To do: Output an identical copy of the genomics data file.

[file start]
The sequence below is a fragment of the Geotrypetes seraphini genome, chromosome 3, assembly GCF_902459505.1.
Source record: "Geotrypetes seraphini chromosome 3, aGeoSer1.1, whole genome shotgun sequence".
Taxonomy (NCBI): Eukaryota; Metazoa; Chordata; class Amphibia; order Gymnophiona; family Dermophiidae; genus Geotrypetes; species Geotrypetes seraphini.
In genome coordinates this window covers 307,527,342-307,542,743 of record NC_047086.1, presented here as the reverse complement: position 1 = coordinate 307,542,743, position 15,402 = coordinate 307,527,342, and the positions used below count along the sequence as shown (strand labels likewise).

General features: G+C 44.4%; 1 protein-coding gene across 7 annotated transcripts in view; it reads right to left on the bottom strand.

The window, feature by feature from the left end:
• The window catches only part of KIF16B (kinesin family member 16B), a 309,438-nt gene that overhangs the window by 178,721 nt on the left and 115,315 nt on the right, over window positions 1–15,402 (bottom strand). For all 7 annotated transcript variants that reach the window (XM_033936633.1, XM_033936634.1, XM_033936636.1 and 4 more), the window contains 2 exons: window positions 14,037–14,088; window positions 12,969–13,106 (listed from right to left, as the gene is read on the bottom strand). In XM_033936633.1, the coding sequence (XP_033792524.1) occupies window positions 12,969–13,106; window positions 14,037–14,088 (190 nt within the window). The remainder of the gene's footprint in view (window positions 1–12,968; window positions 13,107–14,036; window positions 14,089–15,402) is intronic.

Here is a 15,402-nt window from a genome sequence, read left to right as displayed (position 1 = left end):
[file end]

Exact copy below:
The sequence below is a fragment of the Geotrypetes seraphini genome, chromosome 3, assembly GCF_902459505.1.
Source record: "Geotrypetes seraphini chromosome 3, aGeoSer1.1, whole genome shotgun sequence".
Taxonomy (NCBI): Eukaryota; Metazoa; Chordata; class Amphibia; order Gymnophiona; family Dermophiidae; genus Geotrypetes; species Geotrypetes seraphini.
In genome coordinates this window covers 307,527,342-307,542,743 of record NC_047086.1, presented here as the reverse complement: position 1 = coordinate 307,542,743, position 15,402 = coordinate 307,527,342, and the positions used below count along the sequence as shown (strand labels likewise).

General features: G+C 44.4%; 1 protein-coding gene across 7 annotated transcripts in view; it reads right to left on the bottom strand.

The window, feature by feature from the left end:
• The window catches only part of KIF16B (kinesin family member 16B), a 309,438-nt gene that overhangs the window by 178,721 nt on the left and 115,315 nt on the right, over window positions 1–15,402 (bottom strand). For all 7 annotated transcript variants that reach the window (XM_033936633.1, XM_033936634.1, XM_033936636.1 and 4 more), the window contains 2 exons: window positions 14,037–14,088; window positions 12,969–13,106 (listed from right to left, as the gene is read on the bottom strand). In XM_033936633.1, the coding sequence (XP_033792524.1) occupies window positions 12,969–13,106; window positions 14,037–14,088 (190 nt within the window). The remainder of the gene's footprint in view (window positions 1–12,968; window positions 13,107–14,036; window positions 14,089–15,402) is intronic.

Here is a 15,402-nt window from a genome sequence, read left to right as displayed (position 1 = left end):